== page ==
The hugely talented and insightful writer Kathleen Norris has a book (ACEDIA AND ME) in which she carefully and at length distinguishes between depression and *acedia. She knows both first-hand, and also by means of tons of research.
Yet one smug reader insists that Norris must be "in denial," because what's she describing, he asserts, is "clearly depression." Ignore this glibster's cotton-hay- and-rags brain-box. It's the psychobabble term "in denial" that interests me here.
In a brief response to the Strawman's comment, I stated that Norris was almost the perfect opposite of someone "in denial." But then I realized that our era HAS no word for the opposite of "in denial." Do we miss it?
If you're not "in denial," what are you? Cool with everything? In your dreams, pal. As a culture, we're so uncool even the palms of our feet are sweating.
Well, then "guilt-ridden." Surely that fits. Most of us feel guilty for everything from global warming to the lack of procreation among the pandas, for honest wrinkles at eighty to extra pounds on eight-year olds. And anorexia in teens.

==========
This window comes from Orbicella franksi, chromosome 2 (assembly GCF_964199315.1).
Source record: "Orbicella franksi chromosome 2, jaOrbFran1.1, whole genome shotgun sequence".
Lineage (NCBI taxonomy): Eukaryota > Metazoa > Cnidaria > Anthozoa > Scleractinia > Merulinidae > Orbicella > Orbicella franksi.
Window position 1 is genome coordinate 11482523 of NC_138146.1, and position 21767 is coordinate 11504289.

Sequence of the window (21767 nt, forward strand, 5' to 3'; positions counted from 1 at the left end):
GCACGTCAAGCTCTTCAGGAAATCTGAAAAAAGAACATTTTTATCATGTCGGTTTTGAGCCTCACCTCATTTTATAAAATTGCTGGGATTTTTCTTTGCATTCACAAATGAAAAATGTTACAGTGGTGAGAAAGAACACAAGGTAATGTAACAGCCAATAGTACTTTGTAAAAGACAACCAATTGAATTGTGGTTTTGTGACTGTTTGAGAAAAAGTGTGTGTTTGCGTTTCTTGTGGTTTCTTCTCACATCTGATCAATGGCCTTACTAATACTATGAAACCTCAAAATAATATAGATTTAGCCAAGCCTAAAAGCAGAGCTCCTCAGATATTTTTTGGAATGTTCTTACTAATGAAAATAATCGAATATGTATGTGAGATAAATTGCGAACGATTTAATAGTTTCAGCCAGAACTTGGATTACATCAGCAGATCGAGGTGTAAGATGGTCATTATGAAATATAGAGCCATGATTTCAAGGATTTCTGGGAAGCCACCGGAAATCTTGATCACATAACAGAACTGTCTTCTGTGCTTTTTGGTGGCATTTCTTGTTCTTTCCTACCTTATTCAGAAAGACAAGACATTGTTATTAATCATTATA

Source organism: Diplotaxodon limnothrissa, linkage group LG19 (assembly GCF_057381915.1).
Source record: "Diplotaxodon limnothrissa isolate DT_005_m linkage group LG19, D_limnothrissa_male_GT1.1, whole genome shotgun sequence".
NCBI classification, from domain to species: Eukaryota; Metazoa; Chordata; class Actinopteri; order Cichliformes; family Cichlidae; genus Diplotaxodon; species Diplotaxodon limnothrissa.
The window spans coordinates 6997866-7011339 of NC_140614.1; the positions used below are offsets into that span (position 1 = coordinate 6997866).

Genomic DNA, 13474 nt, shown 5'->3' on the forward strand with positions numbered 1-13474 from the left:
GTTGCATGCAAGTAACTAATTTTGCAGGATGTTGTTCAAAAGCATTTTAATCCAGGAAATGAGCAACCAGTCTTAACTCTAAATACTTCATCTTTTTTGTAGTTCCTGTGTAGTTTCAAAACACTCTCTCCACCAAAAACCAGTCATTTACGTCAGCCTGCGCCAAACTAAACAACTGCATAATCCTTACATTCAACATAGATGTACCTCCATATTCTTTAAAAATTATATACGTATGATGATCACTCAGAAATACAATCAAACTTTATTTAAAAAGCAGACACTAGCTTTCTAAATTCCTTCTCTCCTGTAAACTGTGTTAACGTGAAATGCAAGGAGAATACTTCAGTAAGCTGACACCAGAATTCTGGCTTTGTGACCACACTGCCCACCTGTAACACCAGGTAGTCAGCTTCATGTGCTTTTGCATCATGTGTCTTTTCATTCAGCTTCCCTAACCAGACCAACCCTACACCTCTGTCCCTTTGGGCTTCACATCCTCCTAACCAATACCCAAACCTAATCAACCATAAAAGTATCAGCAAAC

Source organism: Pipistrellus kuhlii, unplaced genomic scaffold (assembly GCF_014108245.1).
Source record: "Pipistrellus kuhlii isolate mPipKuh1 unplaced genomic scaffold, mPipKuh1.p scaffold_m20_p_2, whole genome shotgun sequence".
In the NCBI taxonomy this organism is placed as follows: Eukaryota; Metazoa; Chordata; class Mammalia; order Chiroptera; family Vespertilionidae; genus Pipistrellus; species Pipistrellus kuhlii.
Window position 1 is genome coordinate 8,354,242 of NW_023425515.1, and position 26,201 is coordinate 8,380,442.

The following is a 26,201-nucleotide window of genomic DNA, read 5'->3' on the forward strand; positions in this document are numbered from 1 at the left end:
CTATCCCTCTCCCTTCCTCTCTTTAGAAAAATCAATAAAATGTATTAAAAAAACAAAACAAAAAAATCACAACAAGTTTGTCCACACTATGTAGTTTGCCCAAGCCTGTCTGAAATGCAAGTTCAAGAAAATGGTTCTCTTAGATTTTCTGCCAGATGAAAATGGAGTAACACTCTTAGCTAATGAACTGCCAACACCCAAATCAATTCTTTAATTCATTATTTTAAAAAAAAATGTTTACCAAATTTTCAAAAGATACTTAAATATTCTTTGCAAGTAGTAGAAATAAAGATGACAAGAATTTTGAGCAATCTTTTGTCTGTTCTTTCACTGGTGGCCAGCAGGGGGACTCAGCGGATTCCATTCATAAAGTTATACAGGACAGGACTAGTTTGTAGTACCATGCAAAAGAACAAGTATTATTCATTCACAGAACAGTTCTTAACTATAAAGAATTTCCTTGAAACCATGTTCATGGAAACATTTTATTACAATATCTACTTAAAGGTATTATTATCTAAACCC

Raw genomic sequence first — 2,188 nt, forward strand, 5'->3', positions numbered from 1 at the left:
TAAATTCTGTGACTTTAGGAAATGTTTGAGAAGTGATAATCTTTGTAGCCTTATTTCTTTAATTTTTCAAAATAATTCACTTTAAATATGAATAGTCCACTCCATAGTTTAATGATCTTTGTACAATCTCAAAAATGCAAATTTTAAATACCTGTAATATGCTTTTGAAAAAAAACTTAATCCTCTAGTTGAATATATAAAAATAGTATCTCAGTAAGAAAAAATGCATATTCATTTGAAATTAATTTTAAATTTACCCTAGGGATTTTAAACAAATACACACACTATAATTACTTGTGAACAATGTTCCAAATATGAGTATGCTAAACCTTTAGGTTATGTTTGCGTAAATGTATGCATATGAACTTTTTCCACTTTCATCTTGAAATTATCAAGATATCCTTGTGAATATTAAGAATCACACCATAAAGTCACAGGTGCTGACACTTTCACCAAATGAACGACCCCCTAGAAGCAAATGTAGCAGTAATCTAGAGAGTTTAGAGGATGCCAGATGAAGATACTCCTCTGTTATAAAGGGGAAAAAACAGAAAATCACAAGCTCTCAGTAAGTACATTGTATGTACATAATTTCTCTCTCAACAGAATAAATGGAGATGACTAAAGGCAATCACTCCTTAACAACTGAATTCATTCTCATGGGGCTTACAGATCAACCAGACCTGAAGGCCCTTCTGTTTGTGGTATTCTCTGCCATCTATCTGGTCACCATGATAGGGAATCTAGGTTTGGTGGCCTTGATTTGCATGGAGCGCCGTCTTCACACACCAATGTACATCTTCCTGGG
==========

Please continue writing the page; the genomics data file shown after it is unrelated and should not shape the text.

No, not "guilt-ridden." Generalized guilt is the other swing of the pendulum, the arc of the other end of "denial." Accept everything and you take responsibility for nothing. Guilt is as far from the balance point as "It's not MY fault!"
The concepts of confession, remorse, and restitution went out of fashion the day after Bloomers came in. Those practices would seem to assure the logical balance point. With those in place, we don't deny, but neither do we cling to guilt and consider it a substitute for doing better.
But--the mythology of the human race would indicate that,"It wasn't MY fault" comes pretty naturally. Anyone who ever knew a three-year old can testify to that reality.
But outside of now rather suspect religious institutions, where do we learn, let alone practice, confession, remorse, and restitution? It is only in that tent, those many and multi-colored tents, that we can grow spiritually, or even in character?
* * * * *
*acedia is an interesting word that was almost lost to our culture, though the condition it describes has never been less than everywhere in evidence.
I recommend Norris' book on the subject. Meanwhile, a quick though unsatisfactory definition might be "spiritual torpor, a deep-seated sloth that robs one of any degree of caring, about any aspect of life."